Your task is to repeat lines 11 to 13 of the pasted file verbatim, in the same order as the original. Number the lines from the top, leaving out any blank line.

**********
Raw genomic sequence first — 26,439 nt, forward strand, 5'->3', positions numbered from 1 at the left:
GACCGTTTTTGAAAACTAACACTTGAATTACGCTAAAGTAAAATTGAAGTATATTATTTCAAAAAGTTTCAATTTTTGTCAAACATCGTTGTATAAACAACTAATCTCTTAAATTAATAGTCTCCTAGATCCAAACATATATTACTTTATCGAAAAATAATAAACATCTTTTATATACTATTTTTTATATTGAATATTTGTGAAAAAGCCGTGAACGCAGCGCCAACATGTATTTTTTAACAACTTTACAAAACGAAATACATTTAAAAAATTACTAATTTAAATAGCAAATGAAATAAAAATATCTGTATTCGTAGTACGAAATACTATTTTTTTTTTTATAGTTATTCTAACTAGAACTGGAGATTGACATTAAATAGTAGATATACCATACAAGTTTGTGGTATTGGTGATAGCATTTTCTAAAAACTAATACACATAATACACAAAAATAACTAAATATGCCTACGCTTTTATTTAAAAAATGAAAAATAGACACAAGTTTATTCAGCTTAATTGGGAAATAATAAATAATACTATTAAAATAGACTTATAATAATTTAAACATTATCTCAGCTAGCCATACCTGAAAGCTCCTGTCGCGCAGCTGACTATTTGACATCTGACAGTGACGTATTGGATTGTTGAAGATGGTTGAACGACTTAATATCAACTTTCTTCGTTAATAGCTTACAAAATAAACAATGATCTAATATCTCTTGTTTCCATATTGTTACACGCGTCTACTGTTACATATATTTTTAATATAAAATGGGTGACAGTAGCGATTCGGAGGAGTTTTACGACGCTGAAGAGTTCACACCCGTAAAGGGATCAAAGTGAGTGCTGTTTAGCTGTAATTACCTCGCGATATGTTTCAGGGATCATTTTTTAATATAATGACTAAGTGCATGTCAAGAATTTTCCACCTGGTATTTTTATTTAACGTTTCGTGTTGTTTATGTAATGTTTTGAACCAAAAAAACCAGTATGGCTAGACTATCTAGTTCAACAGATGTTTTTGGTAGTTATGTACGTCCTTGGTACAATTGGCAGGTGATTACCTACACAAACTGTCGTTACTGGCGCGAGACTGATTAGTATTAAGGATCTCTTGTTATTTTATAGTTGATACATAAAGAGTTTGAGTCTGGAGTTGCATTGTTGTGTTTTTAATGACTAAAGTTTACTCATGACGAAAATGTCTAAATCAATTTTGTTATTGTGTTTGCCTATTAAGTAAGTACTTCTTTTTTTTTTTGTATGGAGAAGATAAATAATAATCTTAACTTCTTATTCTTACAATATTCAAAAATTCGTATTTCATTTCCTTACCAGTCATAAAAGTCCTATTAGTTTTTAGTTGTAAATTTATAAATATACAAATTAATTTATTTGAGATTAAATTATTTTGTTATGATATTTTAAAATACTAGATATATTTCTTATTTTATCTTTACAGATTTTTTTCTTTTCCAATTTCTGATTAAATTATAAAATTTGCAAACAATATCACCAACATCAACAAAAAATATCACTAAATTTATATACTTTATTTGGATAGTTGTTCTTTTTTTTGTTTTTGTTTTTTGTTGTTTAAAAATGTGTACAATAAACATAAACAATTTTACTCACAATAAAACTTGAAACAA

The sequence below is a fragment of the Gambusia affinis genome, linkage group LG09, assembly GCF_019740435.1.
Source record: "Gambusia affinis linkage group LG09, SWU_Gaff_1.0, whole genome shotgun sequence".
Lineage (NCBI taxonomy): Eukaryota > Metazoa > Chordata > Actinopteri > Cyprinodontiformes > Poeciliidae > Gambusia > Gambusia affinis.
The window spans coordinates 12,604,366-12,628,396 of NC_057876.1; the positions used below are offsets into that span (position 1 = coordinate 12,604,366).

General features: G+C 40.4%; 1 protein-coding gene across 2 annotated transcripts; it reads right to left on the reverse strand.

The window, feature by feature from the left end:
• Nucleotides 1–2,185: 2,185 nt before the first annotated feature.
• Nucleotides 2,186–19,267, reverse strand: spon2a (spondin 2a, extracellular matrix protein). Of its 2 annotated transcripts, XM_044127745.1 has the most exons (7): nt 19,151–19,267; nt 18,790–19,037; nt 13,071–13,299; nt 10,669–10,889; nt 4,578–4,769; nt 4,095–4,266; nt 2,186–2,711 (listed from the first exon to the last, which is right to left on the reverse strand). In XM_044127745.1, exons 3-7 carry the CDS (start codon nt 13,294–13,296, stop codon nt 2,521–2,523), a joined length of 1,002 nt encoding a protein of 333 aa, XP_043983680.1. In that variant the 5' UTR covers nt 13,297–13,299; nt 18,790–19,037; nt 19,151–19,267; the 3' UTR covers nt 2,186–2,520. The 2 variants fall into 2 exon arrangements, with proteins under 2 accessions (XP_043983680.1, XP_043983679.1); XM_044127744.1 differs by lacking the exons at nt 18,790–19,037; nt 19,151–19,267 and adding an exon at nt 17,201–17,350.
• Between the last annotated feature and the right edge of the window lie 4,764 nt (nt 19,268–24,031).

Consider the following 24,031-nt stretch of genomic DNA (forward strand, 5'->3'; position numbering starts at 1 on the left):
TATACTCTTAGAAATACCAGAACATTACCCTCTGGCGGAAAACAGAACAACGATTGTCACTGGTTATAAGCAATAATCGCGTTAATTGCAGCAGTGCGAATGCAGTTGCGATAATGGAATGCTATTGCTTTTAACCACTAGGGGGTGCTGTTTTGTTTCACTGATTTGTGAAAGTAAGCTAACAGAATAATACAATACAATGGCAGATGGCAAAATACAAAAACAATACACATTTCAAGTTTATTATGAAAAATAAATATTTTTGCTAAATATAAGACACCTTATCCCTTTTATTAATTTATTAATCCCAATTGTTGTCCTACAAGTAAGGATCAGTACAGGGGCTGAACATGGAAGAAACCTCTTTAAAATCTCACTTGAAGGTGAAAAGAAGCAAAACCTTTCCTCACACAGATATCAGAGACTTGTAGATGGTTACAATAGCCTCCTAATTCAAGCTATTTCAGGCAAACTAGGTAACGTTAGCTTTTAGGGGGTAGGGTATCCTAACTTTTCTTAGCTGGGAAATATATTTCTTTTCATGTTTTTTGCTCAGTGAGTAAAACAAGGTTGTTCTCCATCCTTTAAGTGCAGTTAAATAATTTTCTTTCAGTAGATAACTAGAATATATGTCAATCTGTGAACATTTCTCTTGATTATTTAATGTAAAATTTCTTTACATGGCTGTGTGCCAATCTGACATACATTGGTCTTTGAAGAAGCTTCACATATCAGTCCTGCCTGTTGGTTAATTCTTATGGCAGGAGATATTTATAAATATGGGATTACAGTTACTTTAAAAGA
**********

• Between the last annotated feature and the right edge of the window lie 4,764 nt (nt 19,268–24,031).

Consider the following 24,031-nt stretch of genomic DNA (forward strand, 5'->3'; position numbering starts at 1 on the left):
TATACTCTTAGAAATACCAGAACATTACCCTCTGGCGGAAAACAGAACAACGATTGTCACTGGTTATAAGCAATAATCGCGTTAATTGCAGCAGTGCGAATGCAGTTGCGATAATGGAATGCTATTGCTTTTAACCACTAGGGGGTGCTGTTTTGTTTCACTGATTTGTGAAAGTAAGCTAACAGAATAATACAATACAATGGCAGATGGCAAAATACAAAAACAATACACATTTCAAGTTTATTATGAAAAATAAATATTTTTGCTAAATATAAGACACCTTATCCCTTTTATTAATTTATTAATCCCAATTGTTGTCCTACAAGTAAGGATCAGTACAGGGGCTGAACATGGAAGAAACCTCTTTAAAATCTCACTTGAAGGTGAAAAGAAGCAAAACCTTTCCTCACACAGATATCAGAGACTTGTAGATGGTTACAATAGCCTCCTAATTCAAGCTATTTCAGGCAAACTAGGTAACGTTAGCTTTTAGGGGGTAGGGTATCCTAACTTTTCTTAGCTGGGAAATATATTTCTTTTCATGTTTTTTGCTCAGTGAGTAAAACAAGGTTGTTCTCCATCCTTTAAGTGCAGTTAAATAATTTTCTTTCAGTAGATAACTAGAATATATGTCAATCTGTGAACATTTCTCTTGATTATTTAATGTAAAATTTCTTTACATGGCTGTGTGCCAATCTGACATACATTGGTCTTTGAAGAAGCTTCACATATCAGTCCTGCCTGTTGGTTAATTCTTATGGCAGGAGATATTTATAAATATGGGATTACAGTTACTTTAAAAGA